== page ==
Though the porch was wet when I finally rolled out of bed this morning, the sky was sunny and bright. I must have just missed the rain. Celebrated the lovely weather with more Happy Days. Richie and the guys want to protest the new 10 PM curfew imposed by a super-strict cop. Fonzie thinks seeing the train Elvis is taking to join the Army would be a perfect way to protest it. But it turns into a lot more "Jailhouse Rock" than Richie planned when he and his buddies wind up in prison after getting stuck in Arnold's and being accused of breaking and entering.
I couldn't believe how gorgeous it was when I finally headed to the Collingswood Farm Market around quarter after 11. Though it remained a bit humid, it was also windy and much cooler, in the mid-70's. Even that late, the Farm Market was bustling with people enjoying the late summer produce. Blueberries and raspberries are gone, but I saw the first Chinese Beans, apples, and melons of the year. I bought a small cantaloupe, Chinese beans, tiny yellow apples, a tomato, and blackberries.
It was such a beautiful day, I rode home across Newton Lake Park. Despite the rain last night, the park is starting to show signs of the usual late summer dryness, with quite a few brown patches in the grass and more than a few yellow leaves, although it's not as pronounced as usual for this time in the summer. Stopped at the CVS on the border of Oaklyn and Collingswood for a drink and to pick up Dawn dish washing liquid on sale.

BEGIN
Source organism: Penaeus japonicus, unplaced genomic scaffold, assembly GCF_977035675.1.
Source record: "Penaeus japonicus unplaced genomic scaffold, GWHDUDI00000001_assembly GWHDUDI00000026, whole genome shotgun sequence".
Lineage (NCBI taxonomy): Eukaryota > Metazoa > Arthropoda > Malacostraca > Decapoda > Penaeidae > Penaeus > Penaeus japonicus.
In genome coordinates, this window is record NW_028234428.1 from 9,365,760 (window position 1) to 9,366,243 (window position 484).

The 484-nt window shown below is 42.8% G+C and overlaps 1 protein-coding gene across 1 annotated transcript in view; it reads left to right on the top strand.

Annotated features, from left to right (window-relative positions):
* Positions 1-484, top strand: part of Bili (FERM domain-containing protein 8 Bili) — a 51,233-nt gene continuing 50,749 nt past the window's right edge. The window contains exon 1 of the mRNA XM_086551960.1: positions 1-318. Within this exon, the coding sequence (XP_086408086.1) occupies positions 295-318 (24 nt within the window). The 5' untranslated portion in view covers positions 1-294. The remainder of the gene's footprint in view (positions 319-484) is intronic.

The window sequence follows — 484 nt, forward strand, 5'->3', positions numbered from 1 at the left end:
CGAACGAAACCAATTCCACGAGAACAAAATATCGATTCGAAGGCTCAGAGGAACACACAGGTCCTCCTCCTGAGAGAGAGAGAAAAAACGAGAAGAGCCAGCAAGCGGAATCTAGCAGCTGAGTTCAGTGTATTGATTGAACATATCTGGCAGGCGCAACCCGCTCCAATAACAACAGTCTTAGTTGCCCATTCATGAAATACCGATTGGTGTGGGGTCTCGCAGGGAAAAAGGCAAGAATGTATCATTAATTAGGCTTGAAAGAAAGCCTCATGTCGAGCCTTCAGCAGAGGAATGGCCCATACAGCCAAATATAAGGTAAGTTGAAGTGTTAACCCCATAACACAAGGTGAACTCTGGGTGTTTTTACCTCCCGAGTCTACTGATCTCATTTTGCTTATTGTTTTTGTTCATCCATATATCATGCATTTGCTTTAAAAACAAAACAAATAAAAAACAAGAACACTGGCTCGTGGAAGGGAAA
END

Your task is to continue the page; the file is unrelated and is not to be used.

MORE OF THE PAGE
Continued with Happy Days while making Blackberry Flummery and having the last of the shrimp salad on a bed of red lettuce for lunch. Mr. Cunningham's birthday turns into "Howard's 45th Fiasco" when Richie, in an attempt to cheer his father up, reminds him of just how old he is when he turns his birthday party into a riff on This Is Your Life. He claims he's going to run off to Tahiti to be an artist, until Fonzie reminds him of how much his family loves him.
Everyone's favorite greaser is "Fonzie the Flatfoot" when the local cops recruit him to stop a rumble between his old gang the Falcons and a rival group, the Dragons. Fonzie recruits Richie and the boys to help him encourage them to try sharing the territory or doing other activities.
"A Date With Fonzie" launched Laverne (Penny Marshall) and Shirley (Cindy Williams) into their own show. They're the sophisticated women Fonzie brings over to jolt Richie out of a dating slump. That would be great...if Richie's parents weren't out of town and didn't suddenly show up just in time to see a "sophisticated woman" with their son.
Headed to work as soon as the girls went home. Work was on-and-off busy, when I came in, a bit surprising for a nice day. It slowed down considerably as the afternoon went on. I cleaned the bathroom, gathered baskets and the indoor trash, and did carts. Had plenty of help, too. A college boy did the carts when I arrived. A teenager helped me out later. The head bagger was around as well.
I went home down Nicholson Road and Atlantic Avenue, just to be able to enjoy the weather a bit longer. Though there was a little traffic around Wal Mart, it wasn't bad. Nicholson and Atlantic were practically empty. Guess everyone went to the shore once it was clear that the nice weather was here to stay.